Yowza! And if all of that didn't happen to be enough... John presented a bottle of Delaforce 1977 vintage port. I'm really not a port fan but this was smooth and sweet and went down nicely (it was 18F out so it warmed us up). If port can always be this wonderful, I'd like to try it again.  

We had a night full of memories, loud laughter, and amazing tastes and sustenance. After that inventive meal with complex tastes and fresh ingredients I'm certain that I can get through the dreary Ohio winter! I'll just close my eyes and think of the sights, smells, and tastes of Chef's Table at Rocky Fork (2016). 

Fulbright to Sri Lanka Update

Wednesday, 20 January 2016
My appointment to Pakistan didn't pan out (it apparently can take years to get clearance from the Pakistani government to enter the country) so the Fulbright folks asked if I'd like to go to Sri Lanka instead. Absolutely. What an opportunity, right?!

(Map from

Last week I signed the official grant papers and booked my plane ticket. I will be going for three months and while there I will interview journalists who covered the civil war conflict. I may also conduct focus groups with reporters and photographers. This research is in line with my previous agenda regarding influences on reporting from conflict zones. (My dissertation was on this topic.)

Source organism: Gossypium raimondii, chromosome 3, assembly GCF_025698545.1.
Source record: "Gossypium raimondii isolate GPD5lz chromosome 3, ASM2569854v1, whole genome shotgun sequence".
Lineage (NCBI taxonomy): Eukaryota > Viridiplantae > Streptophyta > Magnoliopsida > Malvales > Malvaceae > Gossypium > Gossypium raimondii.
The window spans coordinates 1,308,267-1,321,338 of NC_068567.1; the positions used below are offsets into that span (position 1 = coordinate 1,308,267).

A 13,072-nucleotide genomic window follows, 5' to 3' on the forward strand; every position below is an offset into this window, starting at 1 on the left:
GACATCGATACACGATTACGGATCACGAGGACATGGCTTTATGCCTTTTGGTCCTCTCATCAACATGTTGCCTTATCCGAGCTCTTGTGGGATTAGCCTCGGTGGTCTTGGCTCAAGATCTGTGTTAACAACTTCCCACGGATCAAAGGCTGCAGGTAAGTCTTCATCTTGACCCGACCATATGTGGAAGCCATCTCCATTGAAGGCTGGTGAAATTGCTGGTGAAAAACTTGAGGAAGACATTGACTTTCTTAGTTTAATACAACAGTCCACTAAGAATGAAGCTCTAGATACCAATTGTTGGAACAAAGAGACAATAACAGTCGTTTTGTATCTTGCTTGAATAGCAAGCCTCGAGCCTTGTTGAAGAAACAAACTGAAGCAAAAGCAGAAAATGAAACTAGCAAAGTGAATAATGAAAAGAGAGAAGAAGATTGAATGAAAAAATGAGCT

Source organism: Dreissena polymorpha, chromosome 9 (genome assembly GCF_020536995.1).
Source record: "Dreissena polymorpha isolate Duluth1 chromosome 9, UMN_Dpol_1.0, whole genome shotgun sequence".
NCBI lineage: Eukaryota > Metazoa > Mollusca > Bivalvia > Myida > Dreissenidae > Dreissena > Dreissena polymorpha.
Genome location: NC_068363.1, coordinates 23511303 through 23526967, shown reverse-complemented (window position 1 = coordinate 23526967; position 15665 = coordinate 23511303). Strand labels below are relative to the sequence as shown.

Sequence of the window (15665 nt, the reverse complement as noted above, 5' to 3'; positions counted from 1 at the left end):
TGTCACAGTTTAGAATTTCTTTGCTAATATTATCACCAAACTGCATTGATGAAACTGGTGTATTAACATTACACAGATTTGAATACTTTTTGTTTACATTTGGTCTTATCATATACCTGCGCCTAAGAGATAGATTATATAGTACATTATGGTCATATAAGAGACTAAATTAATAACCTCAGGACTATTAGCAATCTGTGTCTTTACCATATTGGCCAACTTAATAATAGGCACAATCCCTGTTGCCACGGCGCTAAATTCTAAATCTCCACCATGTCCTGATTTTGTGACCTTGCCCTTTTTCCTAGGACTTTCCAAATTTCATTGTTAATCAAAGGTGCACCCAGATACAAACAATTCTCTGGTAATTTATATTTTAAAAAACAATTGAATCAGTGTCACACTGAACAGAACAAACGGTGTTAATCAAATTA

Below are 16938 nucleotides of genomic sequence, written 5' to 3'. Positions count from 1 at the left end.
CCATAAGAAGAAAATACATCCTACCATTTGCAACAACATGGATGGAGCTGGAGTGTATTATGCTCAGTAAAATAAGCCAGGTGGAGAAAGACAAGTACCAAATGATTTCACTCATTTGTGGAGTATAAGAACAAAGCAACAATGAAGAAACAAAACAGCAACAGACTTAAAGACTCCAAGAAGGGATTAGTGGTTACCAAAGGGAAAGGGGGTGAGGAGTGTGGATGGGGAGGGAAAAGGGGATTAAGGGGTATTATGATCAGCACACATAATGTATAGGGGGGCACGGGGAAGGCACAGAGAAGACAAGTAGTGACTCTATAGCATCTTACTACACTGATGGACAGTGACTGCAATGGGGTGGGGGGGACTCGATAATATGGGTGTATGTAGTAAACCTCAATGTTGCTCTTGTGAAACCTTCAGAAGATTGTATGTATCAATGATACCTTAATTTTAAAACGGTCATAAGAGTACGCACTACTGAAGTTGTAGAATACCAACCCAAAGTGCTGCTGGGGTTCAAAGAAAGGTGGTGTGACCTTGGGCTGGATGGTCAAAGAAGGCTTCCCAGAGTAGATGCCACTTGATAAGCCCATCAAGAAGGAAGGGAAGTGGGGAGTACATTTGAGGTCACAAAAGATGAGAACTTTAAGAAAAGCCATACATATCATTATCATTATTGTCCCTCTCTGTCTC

As I start preparing to go, my feelings are all over the place. I'm beyond thrilled for the opportunity to represent the Fulbright program as a scholar and to spend time in a new country. I am also nervous about living in a new country - especially one that has a different culture than we are used to. There will be a few instances of culture shock. I have already read articles about faux pas that Westerners commit such as touching someone - or food - with the left hand (considered to be unclean). Also shaking your head "no" in India and Sri Lanka can be read as a sort of head waggle that means "yes."

I'm searching for accommodations and there are so many websites such as Airbnb and FlipKey that I'm at a bit of a loss. Thankfully a property broker got back to me today and will start searching. James will come and go, using Sri Lanka and Colombo as a base to go back to India and explore the island.